Driven by the need for richer threat context, the Extended Detection and Response (XDR) solutions category is gaining a lot of “market buzz” so far in 2021. In recent months, the industry analyst community has accelerated its research efforts in this area to help guide the market towards a common understanding of XDR.
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- Ransomware attacks are on the rise and costing companies millions of dollars, and enterprises need to take steps to protect themselves from these threats.
- Best practices for defending against ransomware include strengthening the overall security posture with stronger access controls such as strong endpoint protection, two-factor authentication, employee training, and data backups.
Ransomware is hitting organizations hard, and there seems to be no end in sight for these damaging attacks on enterprises of all sizes and across industry verticals. With major ransomware news breaking almost daily, enterprises are beginning to take the threat seriously due to the risk of financial losses, business downtime, loss of customers, bad publicity, and other unpleasant results.
“There are far better things ahead than any we leave behind.”
- 25% of Canadian IT decision-makers report they suffered a COVID-19-themed cyberattack
- IT teams from private and public sectors forced to create in-house policies and cybersecurity trainings for remote workers
- Only 36% of organizations have informed a regulatory body after suffering a data breach
Despite the downsides of replacing on-premise work with remote work, 84% of companies anticipate a consistent expansion of remote work practices, according to a 2020 Remote Work-From-Home Cybersecurity Report published earlier this week.
Hardly a day goes by without a high-profile institution or company announcing that its files have been hacked. Such data breaches can cause financial losses and affect an organization’s reputation for years. A look at high-profile victims like Equifax, Marriot, and British Airways shows they all lacked a clear and complete understanding of their attack surface and the presence of risky endpoints.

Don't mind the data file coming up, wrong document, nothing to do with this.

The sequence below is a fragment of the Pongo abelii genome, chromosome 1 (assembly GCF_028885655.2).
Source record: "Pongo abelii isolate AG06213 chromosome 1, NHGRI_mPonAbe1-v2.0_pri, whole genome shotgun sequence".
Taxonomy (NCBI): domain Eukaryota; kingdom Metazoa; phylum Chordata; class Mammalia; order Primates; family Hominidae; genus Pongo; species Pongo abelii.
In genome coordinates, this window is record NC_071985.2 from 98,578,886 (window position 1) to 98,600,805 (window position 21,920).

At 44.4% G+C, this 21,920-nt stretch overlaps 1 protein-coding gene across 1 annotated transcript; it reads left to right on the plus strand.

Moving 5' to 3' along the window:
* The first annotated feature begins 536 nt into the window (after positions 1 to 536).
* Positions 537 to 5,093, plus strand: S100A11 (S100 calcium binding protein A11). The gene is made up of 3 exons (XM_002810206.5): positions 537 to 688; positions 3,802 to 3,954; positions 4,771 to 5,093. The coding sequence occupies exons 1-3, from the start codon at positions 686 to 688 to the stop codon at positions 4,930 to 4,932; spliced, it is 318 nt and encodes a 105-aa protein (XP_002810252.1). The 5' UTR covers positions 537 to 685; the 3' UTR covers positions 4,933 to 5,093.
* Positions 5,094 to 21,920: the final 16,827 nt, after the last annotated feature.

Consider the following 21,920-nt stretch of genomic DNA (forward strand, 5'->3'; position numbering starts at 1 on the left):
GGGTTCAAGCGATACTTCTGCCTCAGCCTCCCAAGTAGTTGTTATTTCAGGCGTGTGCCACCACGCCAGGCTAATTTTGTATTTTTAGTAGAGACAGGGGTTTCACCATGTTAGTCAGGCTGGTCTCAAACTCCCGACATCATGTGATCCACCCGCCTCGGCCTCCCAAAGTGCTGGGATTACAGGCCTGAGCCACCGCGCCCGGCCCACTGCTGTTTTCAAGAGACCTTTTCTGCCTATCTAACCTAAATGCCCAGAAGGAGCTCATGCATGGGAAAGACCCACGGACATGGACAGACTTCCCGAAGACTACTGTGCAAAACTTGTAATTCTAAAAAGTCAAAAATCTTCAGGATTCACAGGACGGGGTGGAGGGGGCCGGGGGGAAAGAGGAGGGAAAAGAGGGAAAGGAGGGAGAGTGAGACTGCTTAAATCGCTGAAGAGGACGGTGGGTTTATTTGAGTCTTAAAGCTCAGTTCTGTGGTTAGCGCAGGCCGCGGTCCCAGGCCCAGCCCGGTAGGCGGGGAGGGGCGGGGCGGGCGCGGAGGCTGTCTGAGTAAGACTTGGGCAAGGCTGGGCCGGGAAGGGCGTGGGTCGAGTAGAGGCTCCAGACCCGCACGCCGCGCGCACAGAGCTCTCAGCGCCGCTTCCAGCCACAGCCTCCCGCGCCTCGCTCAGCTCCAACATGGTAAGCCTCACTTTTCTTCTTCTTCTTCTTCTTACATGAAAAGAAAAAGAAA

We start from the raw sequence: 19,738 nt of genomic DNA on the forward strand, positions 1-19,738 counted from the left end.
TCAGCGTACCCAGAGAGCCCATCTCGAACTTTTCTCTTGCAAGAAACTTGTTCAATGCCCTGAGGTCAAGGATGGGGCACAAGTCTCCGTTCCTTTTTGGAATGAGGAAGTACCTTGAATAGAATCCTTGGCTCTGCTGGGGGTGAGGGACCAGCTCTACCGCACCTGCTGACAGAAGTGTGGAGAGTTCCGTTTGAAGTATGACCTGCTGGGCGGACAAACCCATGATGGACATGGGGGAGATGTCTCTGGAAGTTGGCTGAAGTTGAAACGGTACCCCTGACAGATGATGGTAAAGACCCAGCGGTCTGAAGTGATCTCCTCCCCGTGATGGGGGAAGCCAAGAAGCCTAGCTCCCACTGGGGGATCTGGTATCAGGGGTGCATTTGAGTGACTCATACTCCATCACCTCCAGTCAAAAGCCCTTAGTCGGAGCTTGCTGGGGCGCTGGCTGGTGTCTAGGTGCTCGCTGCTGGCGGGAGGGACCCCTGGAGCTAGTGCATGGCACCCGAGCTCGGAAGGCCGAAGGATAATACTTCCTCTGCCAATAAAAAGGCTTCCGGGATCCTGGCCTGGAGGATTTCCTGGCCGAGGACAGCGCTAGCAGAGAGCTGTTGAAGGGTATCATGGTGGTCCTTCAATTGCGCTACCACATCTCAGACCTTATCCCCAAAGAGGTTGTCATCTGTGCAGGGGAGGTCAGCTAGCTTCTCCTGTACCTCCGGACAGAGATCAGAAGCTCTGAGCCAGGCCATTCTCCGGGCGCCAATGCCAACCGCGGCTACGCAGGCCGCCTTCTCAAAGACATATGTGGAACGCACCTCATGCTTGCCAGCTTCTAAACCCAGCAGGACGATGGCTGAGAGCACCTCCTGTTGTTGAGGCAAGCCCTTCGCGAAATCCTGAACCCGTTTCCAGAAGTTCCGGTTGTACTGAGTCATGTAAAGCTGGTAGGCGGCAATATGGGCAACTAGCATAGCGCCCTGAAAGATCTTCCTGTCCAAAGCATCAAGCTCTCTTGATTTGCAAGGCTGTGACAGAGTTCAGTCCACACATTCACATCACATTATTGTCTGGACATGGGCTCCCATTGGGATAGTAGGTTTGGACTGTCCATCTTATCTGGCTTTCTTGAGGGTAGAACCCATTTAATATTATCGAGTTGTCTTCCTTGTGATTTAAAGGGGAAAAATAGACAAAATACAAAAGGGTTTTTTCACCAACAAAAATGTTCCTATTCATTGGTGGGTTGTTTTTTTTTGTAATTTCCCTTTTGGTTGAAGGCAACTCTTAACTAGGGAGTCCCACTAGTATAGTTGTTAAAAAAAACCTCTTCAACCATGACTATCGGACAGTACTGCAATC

High-profile security breaches come every week, creating a guessing game of who will make the headlines next. Recent compromises include Equifax, Marriot, and British Airways, which just received the largest fine in GDPR history for the breach of its customer financial data.
Recent attacks on MSPs have confirmed once again that both managed service providers and customers are increasingly targeted by cybercriminals, and the attacks often succeed.
The Facebook data breach of 2018, probably the biggest of the year, illustrates better than any other example that no company, big or small, is immune to hackers. One would expect a company of Facebook’s size to sustain top-tier research and development for cybersecurity, but last year’s breaches prove it’s vulnerable anyway.
2020 will bring the end of Windows 7, following Microsoft’s announcement that it will no longer offer support and updates for the operating system starting January 14, 2020. But companies appear to have had a good run with it and are not yet ready to say goodbye, a Kollective survey of 1,000 US and UK enterprise IT professionals has found.
The increase in cloud adoption has significantly impacted the way organizations think about security, in the sense that threat visibility into infrastructures has become mandatory in light of how the threat landscape has evolved. Starting from the premise that threat actors can and will breach infrastructures, organizations need to begin focusing on detecting and responding to these breaches as swiftly as possible to restore affected environments, ensure business continuity, and stay compliant with new regulations.
Targetted attacks and advanced persistent threats have become the new normal in enterprises the world over. As high profile attacks multiply, the need for comprehensive threat intelligence across the organization becomes mandatory.